Precipitation is fairly evenly distributed throughout the year and varies from about 40 to 50 inches (1,020 to 1,270 mm) annually in most areas. Parts of the Blue Ridge receive 70 inches (1,780 mm) or more. Only a small amount of the total precipitation falls as snow, virtually all of it in the mountains. Tornadoes may occur at any time of the year but are most frequent in April and May. During spring and fall hurricanes occasionally move in from the Atlantic, causing wind damage and flooding, especially along the coast.
Forests cover almost two-thirds of the state; almost all are second-growth stands, mostly of commercial quality. Softwoods are the most abundant and economically valuable trees; they consist mainly of species of yellow pine such as loblolly and longleaf pines. Principal hardwoods are black gum, sweet gum, yellow poplar, and oak. Bald cypress grows in swampy areas; palmettos, live oaks, and magnolias are found along the coast.
A wide variety of flowering shrubs are native to South Carolina. Among the most colorful are rhododendron, azalea, and mountain laurel.
Black bears and alligators, although rare, can still be found in South Carolina. Whitetailed deer, fox, mink, muskrats, opossums, otters, rabbits, skunks, and squirrels are numerous. Lizards and snakes are the chief reptiles. Songbirds are numerous and varied; waterfowl abound along the coast, especially during migration. A great variety of freshwater and saltwater fish are found in South Carolina's waters.South Carolina's state tree is the palmetto.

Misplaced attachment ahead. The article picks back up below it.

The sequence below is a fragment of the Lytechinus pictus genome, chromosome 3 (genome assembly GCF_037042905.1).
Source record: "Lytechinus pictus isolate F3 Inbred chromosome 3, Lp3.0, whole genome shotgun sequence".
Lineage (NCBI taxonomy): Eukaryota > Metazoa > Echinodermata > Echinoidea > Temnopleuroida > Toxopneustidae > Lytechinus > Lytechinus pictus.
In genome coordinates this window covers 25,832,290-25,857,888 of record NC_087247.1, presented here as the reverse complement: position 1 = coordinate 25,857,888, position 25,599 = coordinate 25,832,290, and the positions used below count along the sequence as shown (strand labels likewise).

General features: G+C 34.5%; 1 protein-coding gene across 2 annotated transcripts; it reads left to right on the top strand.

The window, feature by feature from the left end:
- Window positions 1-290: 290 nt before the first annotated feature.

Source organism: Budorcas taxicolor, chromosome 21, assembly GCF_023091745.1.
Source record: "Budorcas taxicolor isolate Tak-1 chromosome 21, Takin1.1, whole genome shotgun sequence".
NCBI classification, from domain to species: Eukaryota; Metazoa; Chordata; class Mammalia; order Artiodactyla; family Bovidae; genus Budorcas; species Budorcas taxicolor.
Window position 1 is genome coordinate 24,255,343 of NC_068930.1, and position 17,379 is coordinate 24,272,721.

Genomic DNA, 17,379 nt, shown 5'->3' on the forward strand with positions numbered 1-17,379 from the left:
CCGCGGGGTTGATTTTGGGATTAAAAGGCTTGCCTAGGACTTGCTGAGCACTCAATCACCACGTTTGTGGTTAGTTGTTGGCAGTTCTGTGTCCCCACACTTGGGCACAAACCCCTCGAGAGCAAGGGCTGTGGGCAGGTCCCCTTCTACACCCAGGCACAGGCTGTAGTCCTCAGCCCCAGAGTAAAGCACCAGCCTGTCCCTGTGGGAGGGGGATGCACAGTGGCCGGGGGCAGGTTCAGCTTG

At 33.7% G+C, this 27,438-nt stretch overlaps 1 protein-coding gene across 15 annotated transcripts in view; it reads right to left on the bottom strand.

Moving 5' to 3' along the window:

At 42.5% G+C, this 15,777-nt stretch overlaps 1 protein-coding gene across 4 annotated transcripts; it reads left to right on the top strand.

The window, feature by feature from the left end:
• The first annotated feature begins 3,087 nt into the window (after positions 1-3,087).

|Interesting facts about South Carolina|
|The first musical society in America, the St. Cecilia Society, was established in Charleston in 1762.|
|The Fireproof Building, completed in Charleston in 1826, was the first building in the United States constructed to withstand fire. It was designed by Robert Mills, the architect of the Washington Monument. The building currently houses the Historical Society of South Carolina.|
|"Heart of pine" houses, built in South Carolina in colonial times, still stand today. Timber was so plentiful during the state's early days that "sapwood" was thrown away, and only the hearts of pine trees were used. This wood is said to keep indefinitely.|
|The first museum in the American Colonies was opened by the Charleston Library Society in 1773. The museum featured objects related to the natural history of South Carolina.|
|The reformed branch of Judaism in America originated in Charleston in 1824 with the Reformed Society of Israelites.|
|The first commercial tea farm in the United States was established at Summerville in 1890 by Charles Shepard.|
|The first steam locomotive to be placed in regular passenger and freight service was the Best Friend of Charleston. This locomotive, built for the South Carolina Canal and Rail Road Company, made its first run on Christmas Day in 1830.|